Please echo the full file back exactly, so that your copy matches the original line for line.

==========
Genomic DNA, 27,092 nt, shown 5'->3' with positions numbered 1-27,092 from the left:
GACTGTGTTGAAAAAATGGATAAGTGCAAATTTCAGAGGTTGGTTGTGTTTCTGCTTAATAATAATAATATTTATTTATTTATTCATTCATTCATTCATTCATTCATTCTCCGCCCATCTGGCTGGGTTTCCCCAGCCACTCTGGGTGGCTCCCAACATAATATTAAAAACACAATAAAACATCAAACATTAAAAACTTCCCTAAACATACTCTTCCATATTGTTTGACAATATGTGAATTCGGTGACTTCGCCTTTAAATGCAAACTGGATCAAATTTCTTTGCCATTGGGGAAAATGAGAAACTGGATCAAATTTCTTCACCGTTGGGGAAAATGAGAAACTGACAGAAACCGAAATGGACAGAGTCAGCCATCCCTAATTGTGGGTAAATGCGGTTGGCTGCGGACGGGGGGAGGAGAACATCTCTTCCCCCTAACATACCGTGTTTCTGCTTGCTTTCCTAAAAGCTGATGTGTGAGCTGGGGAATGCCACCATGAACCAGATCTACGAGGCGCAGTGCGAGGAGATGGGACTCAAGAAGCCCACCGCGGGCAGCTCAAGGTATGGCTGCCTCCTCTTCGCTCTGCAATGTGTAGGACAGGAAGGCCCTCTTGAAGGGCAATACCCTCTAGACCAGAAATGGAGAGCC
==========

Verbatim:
Genomic DNA, 27,092 nt, shown 5'->3' with positions numbered 1-27,092 from the left:
GACTGTGTTGAAAAAATGGATAAGTGCAAATTTCAGAGGTTGGTTGTGTTTCTGCTTAATAATAATAATATTTATTTATTTATTCATTCATTCATTCATTCATTCATTCTCCGCCCATCTGGCTGGGTTTCCCCAGCCACTCTGGGTGGCTCCCAACATAATATTAAAAACACAATAAAACATCAAACATTAAAAACTTCCCTAAACATACTCTTCCATATTGTTTGACAATATGTGAATTCGGTGACTTCGCCTTTAAATGCAAACTGGATCAAATTTCTTTGCCATTGGGGAAAATGAGAAACTGGATCAAATTTCTTCACCGTTGGGGAAAATGAGAAACTGACAGAAACCGAAATGGACAGAGTCAGCCATCCCTAATTGTGGGTAAATGCGGTTGGCTGCGGACGGGGGGAGGAGAACATCTCTTCCCCCTAACATACCGTGTTTCTGCTTGCTTTCCTAAAAGCTGATGTGTGAGCTGGGGAATGCCACCATGAACCAGATCTACGAGGCGCAGTGCGAGGAGATGGGACTCAAGAAGCCCACCGCGGGCAGCTCAAGGTATGGCTGCCTCCTCTTCGCTCTGCAATGTGTAGGACAGGAAGGCCCTCTTGAAGGGCAATACCCTCTAGACCAGAAATGGAGAGCC